Overview

Comprehensive Description

Biology

Rock-dwellers, often in aggregation (Ref. 86760). Omnivorous, feed on shellfish (snails and mussels) and fish (Ref. 6770). Food intake of mouth brooding females is for nourishment of both themselves and the young (Ref. 33980). Aquarium keeping: several females for one male; minimum aquarium size >200 cm (Ref. 51539).
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Distribution

Range Description

Endemic to Lake Tanganyika. Widespread throughout the lake.
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Africa: Endemic to Lake Tanganyika.
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Geographic Range

Lake Tanganyika, Africa. Cyphotilapia gibberosa are found between 5-50 meters in depth. Older individuals inhabit deeper water. Large schools are found 30-50 meters deep with isolated individuals being found shallower, however it is very uncommon to find individuals in shallow waters (Brichard 1989; Axelrod 1993).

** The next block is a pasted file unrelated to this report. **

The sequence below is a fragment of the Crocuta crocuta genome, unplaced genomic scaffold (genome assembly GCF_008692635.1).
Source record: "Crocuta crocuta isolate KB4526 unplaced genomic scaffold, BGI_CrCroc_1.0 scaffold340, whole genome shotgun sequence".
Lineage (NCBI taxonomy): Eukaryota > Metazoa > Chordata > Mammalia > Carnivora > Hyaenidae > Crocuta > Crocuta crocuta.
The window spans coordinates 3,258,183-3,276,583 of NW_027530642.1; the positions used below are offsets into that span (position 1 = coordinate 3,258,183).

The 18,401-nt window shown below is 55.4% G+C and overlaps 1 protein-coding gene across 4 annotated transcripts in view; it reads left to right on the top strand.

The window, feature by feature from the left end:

Biogeographic Regions: ethiopian (Native )

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Eastern Africa: northern half of Lake Tanganyika.
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Physical Description

Morphology

Physical Description

Cyphotilapia gibberosa can grow up to 35cm long. Their body shape is deep and rather compressed with a hump on the head which increases with age. The body has broad deep blue and white alternating bands and two lateral lines with an overall light blue flourescent glow. Cyphotilapia gibberosa also have two large pectoral fins, long white filamentous ventral fins, and round caudal fins. The mouth is protrusive and large but not especially powerful. The teeth are all very fine and compressed (Brichard 1989; Axelrod 1993)